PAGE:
Weekend Scholarship Roundup

  • In the article “Did Premodern Muslims Distinguish the Religious and Secular? The Dīn–Dunyā Binary in Medieval Islamic Thought” (Journal of Islamic Studies, Volume 31, Issue 2, 2020), Rushain Abbasi challenges the widely-held belief that premodern Muslims did not make a distinction between the religious and secular. After examining several usages of the dīn–dunyā binary across diverse genres of medieval Islamic writings, Abbasi concludes that premodern Muslims did in fact view the world in terms of distinct spheres of religion and non-religion and that this distinction was used to understand phenomena as diverse and significant as politics and prophethood.
  • Aaron Rock-Singer explores tracing the gradual formation of a distinctly Salafi beard in the 20th century Middle East in the article “Leading with a Fist: A History of the Salafi Beard in the 20th-Century Middle East” (Journal of Islamic Law and Society, Volume 27, Issue 1-2, 2020). By drawing on Salafi scholarly compendia, leading journals, popular pamphlets, and daily newspapers produced primarily in Egypt and Saudi Arabia, he argues that Salafi elites revived a longer Islamic legal tradition in order to distinguish their flock from secular nationalist projects of communal identity and Islamic activists alike. This allows him to highlight Salafism’s interpretative approach, the dynamics that define its development as a social movement, and the broader significance of visual markers in modern projects of Islamic piety.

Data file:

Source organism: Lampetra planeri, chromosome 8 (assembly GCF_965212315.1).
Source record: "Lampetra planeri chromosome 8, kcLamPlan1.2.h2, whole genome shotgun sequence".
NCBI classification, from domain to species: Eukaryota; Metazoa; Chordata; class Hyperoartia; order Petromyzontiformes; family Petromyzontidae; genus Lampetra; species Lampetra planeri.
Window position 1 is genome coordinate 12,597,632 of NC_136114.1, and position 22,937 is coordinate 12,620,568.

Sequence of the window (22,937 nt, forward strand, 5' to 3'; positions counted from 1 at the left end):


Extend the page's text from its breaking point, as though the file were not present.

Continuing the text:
• Michael G. Peletz has a new book out: Sharia Transformations: Cultural Politics and the Rebranding of an Islamic Judiciary(Berkeley: University of California Press, 2020)is an ethnographic, historical, and theoretical study of the practice and lived entailments of sharia in Malaysia, focusing on the routine everyday practices of Malaysia’s sharia courts and the changes that have occurred in the court discourses and practices in recent decade. Michael G. Peletz approaches Malaysia’s sharia judiciary as a global assemblage and addresses important issues in the humanistic and social-scientific literature concerning how Malays and other Muslims engage ethical norms and deal with law, social justice, and governance in a rapidly globalizing world.

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